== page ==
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Photo Essay

Sketch of School Life: Inspiring medical career dreams

L.A. medical center brings specialized program to Title I school
  • Dr. Niloufar Tehrani discusses the cranium and the location of the bones on Walden, the class skeleton. (Photo: Marcia Reed)
  • Dr. Tehrani shows students how to build a DNA chain. (Photo: Marcia Reed)
  • A 186th Street School student studies pathology slides of a cell, below right, under a microscope. (Photo: Marcia Reed)
  • Kids have fun with the skull of Walden, the name given to the class skeleton. (Photo: Marcia Reed)

As a Title 1 school, LAUSD’s 186th Street School jumped at a chance to expose primarily low-income students to the possibilities of a medical science career.

Physicians from Harbor-UCLA Medical Center’s pediatrics department approached the school in 2015 asking if they want to use the center’s science enrichment curriculum for fifth-graders in the gifted and talented programs.

Dr. Niloufar Tehrani, a Harbor-UCLA Medical Center physician who organizes the mini-medical magnet program’s curriculum, brings 30 volunteer pediatric residents to teach 40 students biweekly for two-hour modules during the school year, says 186th Street Principal Marcia Reed.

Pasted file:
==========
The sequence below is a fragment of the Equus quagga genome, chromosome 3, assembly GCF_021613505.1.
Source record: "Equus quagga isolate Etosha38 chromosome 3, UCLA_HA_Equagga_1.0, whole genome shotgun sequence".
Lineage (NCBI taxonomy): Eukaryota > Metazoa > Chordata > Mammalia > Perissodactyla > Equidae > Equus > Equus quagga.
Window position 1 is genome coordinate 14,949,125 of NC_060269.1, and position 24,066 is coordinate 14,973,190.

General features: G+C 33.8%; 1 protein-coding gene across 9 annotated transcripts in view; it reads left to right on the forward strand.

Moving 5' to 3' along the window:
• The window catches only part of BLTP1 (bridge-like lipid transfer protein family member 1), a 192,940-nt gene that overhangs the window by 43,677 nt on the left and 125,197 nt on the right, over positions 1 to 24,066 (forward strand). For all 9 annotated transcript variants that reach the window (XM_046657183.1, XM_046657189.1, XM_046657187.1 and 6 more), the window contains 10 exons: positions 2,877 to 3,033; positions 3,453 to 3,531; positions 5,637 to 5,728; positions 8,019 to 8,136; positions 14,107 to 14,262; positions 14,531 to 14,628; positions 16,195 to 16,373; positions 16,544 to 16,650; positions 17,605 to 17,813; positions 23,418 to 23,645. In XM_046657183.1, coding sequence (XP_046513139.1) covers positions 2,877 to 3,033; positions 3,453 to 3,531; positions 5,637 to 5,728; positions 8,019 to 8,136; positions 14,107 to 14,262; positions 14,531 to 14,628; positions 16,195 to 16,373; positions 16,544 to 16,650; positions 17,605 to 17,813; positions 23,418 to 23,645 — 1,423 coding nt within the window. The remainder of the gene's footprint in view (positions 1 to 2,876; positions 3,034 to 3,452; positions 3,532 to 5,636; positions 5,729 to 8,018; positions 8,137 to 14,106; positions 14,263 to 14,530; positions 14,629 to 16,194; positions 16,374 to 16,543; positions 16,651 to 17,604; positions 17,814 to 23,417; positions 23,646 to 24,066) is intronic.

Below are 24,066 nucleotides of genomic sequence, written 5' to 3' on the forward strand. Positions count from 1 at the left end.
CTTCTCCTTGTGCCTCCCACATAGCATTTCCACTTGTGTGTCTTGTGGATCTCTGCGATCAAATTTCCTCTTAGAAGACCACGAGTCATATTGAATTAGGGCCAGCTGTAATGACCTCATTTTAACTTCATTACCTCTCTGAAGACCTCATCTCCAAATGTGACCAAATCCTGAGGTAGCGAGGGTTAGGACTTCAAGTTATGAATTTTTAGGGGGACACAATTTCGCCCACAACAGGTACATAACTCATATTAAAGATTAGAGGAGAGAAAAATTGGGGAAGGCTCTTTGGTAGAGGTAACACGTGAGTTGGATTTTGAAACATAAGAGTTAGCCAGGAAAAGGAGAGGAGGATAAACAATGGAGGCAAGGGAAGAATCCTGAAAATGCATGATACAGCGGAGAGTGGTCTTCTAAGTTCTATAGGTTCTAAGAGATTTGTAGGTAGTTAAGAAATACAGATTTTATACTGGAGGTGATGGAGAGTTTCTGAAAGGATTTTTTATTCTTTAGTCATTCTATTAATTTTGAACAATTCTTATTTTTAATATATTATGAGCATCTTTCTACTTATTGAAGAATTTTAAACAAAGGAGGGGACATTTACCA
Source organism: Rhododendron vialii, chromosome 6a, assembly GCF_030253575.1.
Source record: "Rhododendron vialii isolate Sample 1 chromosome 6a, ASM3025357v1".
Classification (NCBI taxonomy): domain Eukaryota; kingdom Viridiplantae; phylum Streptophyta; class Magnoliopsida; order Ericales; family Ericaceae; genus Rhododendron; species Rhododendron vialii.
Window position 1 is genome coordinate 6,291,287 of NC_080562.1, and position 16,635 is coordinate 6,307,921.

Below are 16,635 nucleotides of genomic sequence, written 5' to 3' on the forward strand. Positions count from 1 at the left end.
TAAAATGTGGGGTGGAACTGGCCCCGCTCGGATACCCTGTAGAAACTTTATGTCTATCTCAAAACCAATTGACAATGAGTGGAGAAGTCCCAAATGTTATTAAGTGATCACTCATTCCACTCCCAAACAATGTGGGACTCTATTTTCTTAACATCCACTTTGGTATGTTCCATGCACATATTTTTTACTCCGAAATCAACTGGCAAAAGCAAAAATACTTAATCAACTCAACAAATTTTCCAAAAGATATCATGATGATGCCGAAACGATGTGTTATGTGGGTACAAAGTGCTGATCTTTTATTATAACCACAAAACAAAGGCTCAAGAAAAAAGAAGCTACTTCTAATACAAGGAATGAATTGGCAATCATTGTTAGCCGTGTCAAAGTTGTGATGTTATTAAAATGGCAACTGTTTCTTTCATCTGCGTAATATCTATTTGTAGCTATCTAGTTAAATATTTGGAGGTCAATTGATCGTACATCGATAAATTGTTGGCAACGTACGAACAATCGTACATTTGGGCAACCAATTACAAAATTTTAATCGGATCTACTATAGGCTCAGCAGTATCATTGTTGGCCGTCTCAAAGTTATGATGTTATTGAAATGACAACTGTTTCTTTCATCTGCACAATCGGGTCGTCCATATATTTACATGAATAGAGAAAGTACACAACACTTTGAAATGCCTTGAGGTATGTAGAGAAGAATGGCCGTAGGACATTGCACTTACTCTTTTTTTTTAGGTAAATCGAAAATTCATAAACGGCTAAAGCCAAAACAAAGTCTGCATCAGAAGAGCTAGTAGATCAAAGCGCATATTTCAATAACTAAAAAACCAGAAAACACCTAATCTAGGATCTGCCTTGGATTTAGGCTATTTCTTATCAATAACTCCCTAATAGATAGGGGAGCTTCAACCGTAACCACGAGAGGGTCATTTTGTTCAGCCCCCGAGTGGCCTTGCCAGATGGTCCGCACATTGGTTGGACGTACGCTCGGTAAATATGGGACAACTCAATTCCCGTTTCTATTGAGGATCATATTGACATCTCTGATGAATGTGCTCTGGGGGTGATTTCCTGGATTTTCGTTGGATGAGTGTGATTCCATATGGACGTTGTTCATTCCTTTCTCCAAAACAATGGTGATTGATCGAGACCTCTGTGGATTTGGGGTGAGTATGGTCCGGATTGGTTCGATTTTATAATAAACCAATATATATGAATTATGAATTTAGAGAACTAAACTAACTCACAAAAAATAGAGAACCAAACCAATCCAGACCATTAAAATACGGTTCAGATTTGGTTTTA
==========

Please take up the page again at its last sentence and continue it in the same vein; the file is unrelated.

In the first of 15 human anatomy and health safety modules, students are introduced to the respiratory and circulatory systems; Lessons include viewing microscope slides of heart and lung tissue, and measuring each other’s respiratory and heart rates with stethoscopes.

Students also build a model of the circulatory system from household items, such as sugar sprinkles to mimic platelets, Red Hots candies for red blood cells, maple syrup for plasma, and marshmallows for other blood products, Tehrani says.

At the end of the year, students visit the Harbor-UCLA Medical Center, where they observe medical rotations and watch technicians in hematology, pathology and microbiology use an ultrasound machine, draw blood and administer CPR.

Funding for the center’s initiative—which has spread to several other LAUSD schools—came from LA Biomed, a research institute. A $50,000 Toyota community award paid for the program’s initial supplies and books.